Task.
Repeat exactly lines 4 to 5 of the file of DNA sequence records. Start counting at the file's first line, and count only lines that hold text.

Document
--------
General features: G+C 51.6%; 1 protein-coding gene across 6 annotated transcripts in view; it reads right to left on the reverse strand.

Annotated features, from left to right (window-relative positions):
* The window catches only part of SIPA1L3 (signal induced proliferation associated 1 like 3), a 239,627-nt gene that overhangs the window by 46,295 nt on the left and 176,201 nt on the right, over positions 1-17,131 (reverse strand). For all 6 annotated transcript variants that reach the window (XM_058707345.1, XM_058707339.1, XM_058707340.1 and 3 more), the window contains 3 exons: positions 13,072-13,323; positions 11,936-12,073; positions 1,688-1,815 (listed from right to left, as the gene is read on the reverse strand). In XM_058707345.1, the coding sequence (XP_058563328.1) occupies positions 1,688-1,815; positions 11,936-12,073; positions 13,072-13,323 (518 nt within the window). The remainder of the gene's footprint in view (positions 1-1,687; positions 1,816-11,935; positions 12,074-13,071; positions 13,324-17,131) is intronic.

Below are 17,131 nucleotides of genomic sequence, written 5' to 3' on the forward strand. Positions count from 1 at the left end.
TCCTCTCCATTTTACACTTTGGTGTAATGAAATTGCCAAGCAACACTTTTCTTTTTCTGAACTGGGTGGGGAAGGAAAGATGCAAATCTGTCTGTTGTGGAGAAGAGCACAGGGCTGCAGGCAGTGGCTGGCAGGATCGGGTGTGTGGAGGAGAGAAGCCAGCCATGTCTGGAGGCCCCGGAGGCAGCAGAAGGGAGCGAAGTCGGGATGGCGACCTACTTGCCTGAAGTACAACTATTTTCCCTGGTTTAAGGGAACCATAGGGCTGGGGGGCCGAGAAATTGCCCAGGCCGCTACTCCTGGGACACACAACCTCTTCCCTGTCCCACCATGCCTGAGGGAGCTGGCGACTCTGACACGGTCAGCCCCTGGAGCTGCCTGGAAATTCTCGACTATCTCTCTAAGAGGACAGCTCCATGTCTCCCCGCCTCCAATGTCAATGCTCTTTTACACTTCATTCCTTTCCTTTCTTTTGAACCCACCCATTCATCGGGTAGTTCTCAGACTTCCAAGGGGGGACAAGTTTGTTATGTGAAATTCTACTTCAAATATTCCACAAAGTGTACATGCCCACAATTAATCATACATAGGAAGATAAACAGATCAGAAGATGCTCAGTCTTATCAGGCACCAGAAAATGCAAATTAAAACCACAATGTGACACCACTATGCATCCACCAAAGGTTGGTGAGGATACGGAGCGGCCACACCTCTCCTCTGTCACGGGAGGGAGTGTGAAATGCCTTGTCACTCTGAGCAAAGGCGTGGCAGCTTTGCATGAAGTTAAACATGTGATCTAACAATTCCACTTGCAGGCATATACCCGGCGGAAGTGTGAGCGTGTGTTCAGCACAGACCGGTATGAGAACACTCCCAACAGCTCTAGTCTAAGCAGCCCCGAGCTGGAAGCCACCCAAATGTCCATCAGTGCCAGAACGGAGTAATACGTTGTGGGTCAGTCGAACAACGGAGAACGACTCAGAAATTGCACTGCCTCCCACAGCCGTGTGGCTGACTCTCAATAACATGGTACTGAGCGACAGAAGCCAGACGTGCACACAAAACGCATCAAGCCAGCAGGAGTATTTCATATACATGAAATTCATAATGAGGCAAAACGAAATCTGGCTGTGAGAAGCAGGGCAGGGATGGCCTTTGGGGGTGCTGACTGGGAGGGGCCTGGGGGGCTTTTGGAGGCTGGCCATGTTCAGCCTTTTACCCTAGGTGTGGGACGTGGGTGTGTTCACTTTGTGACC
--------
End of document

Below are 17,131 nucleotides of genomic sequence, written 5' to 3' on the forward strand. Positions count from 1 at the left end.
TCCTCTCCATTTTACACTTTGGTGTAATGAAATTGCCAAGCAACACTTTTCTTTTTCTGAACTGGGTGGGGAAGGAAAGATGCAAATCTGTCTGTTGTGGAGAAGAGCACAGGGCTGCAGGCAGTGGCTGGCAGGATCGGGTGTGTGGAGGAGAGAAGCCAGCCATGTCTGGAGGCCCCGGAGGCAGCAGAAGGGAGCGAAGTCGGGATGGCGACCTACTTGCCTGAAGTACAACTATTTTCCCTGGTTTAAGGGAACCATAGGGCTGGGGGGCCGAGAAATTGCCCAGGCCGCTACTCCTGGGACACACAACCTCTTCCCTGTCCCACCATGCCTGAGGGAGCTGGCGACTCTGACACGGTCAGCCCCTGGAGCTGCCTGGAAATTCTCGACTATCTCTCTAAGAGGACAGCTCCATGTCTCCCCGCCTCCAATGTCAATGCTCTTTTACACTTCATTCCTTTCCTTTCTTTTGAACCCACCCATTCATCGGGTAGTTCTCAGACTTCCAAGGGGGGACAAGTTTGTTATGTGAAATTCTACTTCAAATATTCCACAAAGTGTACATGCCCACAATTAATCATACATAGGAAGATAAACAGATCAGAAGATGCTCAGTCTTATCAGGCACCAGAAAATGCAAATTAAAACCACAATGTGACACCACTATGCATCCACCAAAGGTTGGTGAGGATACGGAGCGGCCACACCTCTCCTCTGTCACGGGAGGGAGTGTGAAATGCCTTGTCACTCTGAGCAAAGGCGTGGCAGCTTTGCATGAAGTTAAACATGTGATCTAACAATTCCACTTGCAGGCATATACCCGGCGGAAGTGTGAGCGTGTGTTCAGCACAGACCGGTATGAGAACACTCCCAACAGCTCTAGTCTAAGCAGCCCCGAGCTGGAAGCCACCCAAATGTCCATCAGTGCCAGAACGGAGTAATACGTTGTGGGTCAGTCGAACAACGGAGAACGACTCAGAAATTGCACTGCCTCCCACAGCCGTGTGGCTGACTCTCAATAACATGGTACTGAGCGACAGAAGCCAGACGTGCACACAAAACGCATCAAGCCAGCAGGAGTATTTCATATACATGAAATTCATAATGAGGCAAAACGAAATCTGGCTGTGAGAAGCAGGGCAGGGATGGCCTTTGGGGGTGCTGACTGGGAGGGGCCTGGGGGGCTTTTGGAGGCTGGCCATGTTCAGCCTTTTACCCTAGGTGTGGGACGTGGGTGTGTTCACTTTGTGACC